GI – 66 General Jackson / Eagle Portrait Flask

Provenance: Anonymous

In collecting American historical flasks, the GI-66 General Jackson – American Eagle beaded pint has it all. We are fortunate to have a spectacular medium green GI-66 flask in our museum collection which we have paired with a second GI-66 pint in brilliant light yellow-green that may be unique. Both are amazing examples. This flask was produced in Pittsburgh at the Stourbridge Flint Glass Works which was founded by John Robinson in 1823.

Our subject museum example is an extremely rare mold in a color no less. On the obverse of the flask, there is a prominently embossed General Jackson, in uniform, who is facing slightly left. ‘GENERAL JACKSON.’ is embossed in a semicircle horseshoe surrounding the bust of Jackson. There is an embossed period after Jackson.

Historically, it is very significant by having General Jackson depicted on the obverse. It is interesting to note that the very rare GI-6a early beaded Washington flask displays the same reverse as the GI-66. We can only imagine that the reverse of the mold was interchanged with the GI-6a.

On the reverse of the flask is an embossed American eagle with head turned to the right with a breast shield and seven bars. There are nine embossed offset stars in an arc above the eagle. The eagle wings are partly raised with the right-wing foreshortened. The eagle has a laurel branch in its beak, three arrows or thunderbolts in the left talon, and an olive branch is in the right talon. The eagle is sitting on an oblong oval with the embossed initials ‘J. R.’ within. Sixteen inner beads are within the oval. Beneath the oval is the embossed copy ‘LAIRD. S C. PITT’ in an upward arc. Joshua Laird, a prominent mold maker of the day, designed and made the mold for the reverse of this flask. He must have been so proud of his work that he “signed” or embossed his name as a painter might have done to a painting on canvas.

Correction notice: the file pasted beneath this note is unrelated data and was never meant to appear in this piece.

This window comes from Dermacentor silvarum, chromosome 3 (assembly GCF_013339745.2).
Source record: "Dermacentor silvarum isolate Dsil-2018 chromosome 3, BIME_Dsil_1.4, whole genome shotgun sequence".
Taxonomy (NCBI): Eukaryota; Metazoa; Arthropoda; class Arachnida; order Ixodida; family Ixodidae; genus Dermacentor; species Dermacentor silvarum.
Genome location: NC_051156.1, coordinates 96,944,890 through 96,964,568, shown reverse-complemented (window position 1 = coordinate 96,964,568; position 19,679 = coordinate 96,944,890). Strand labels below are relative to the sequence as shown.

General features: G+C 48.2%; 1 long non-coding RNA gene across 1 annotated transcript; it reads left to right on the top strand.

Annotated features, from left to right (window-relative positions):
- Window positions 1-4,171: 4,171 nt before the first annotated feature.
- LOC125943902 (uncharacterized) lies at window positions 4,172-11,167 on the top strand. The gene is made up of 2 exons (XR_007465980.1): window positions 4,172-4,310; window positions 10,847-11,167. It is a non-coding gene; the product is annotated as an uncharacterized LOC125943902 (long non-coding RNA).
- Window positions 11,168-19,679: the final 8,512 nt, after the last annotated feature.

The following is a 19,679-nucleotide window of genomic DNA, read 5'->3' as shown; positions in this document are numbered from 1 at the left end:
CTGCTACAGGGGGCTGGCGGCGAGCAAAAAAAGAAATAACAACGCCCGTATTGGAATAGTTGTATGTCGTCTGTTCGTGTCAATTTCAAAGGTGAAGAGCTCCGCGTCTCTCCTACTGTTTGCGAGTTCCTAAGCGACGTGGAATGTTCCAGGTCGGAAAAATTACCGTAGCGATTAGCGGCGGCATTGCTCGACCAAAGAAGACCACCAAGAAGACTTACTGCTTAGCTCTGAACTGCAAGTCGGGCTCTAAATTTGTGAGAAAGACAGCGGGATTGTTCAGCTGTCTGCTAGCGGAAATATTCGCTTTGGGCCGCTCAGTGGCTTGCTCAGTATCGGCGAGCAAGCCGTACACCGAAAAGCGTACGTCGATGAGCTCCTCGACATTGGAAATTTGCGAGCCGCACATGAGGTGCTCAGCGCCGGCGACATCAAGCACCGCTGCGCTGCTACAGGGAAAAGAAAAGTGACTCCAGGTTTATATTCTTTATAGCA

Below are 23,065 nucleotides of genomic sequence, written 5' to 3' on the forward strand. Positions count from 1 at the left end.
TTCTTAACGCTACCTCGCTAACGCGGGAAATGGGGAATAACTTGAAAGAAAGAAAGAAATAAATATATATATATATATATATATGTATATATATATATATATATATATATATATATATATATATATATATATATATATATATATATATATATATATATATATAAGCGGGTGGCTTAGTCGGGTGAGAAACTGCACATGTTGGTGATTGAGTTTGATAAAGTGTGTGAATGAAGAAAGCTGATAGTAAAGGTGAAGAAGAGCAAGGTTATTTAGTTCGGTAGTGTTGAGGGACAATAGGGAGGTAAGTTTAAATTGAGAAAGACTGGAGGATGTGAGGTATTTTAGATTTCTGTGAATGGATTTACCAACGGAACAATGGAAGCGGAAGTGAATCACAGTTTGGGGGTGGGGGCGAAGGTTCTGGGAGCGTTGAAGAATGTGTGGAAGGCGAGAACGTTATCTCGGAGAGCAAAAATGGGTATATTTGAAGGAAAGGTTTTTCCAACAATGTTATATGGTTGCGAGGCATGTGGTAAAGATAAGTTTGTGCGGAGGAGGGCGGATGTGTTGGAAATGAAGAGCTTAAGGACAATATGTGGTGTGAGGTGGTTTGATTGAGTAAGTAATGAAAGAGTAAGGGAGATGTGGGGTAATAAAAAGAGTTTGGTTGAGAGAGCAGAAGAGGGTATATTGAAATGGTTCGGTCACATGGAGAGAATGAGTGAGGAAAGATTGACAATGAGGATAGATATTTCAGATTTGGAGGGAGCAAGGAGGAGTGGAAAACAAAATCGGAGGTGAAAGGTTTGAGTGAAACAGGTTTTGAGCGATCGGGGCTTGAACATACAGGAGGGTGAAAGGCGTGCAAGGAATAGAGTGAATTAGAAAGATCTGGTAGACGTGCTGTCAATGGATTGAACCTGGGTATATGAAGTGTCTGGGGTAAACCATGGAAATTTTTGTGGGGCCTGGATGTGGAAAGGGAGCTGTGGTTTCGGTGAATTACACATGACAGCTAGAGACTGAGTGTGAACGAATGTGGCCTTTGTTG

The pint flask has a plain lip and a pontil mark. The flask edges have horizontal beading with a vertical medial rib. Known colors are aqua and clear with an amethyst tint which is considered very rare and yellow-green, and medium green considered extremely rare. The flask was probably produced between 1824 and 1828.

John Robinson, Sr. founded the Stour­bridge Flint Glass Works in 1823 at Ross and Second Street, only two blocks from the glassworks built by George Robinson. The Works employed eighteen men and the total value of manufactures was $22,000 in 1826. The 1826 Pittsburg and Allegheny City Directory stated that some very beautiful and highly finished articles were produced at the Stourbridge Works. Mrs. Anne Royall when she visited Pittsburgh in 1829 wrote, “Mr. Robinson pursues the same way as the Bakewells and also engraves and had some very handsome speci­mens of purple glass.” John P. Bakewell obtained the first patent on mechanical pressing of glass in 1825, the second patent was ob­tained by Enoch Robinson of Cambridge, Massachusetts. A pressed glass plate from the Stourbridge Plant marked, “J. and T. Robinson” date back to at least 1830. John and Thomas were the sons of John Senior, the founder of the plant.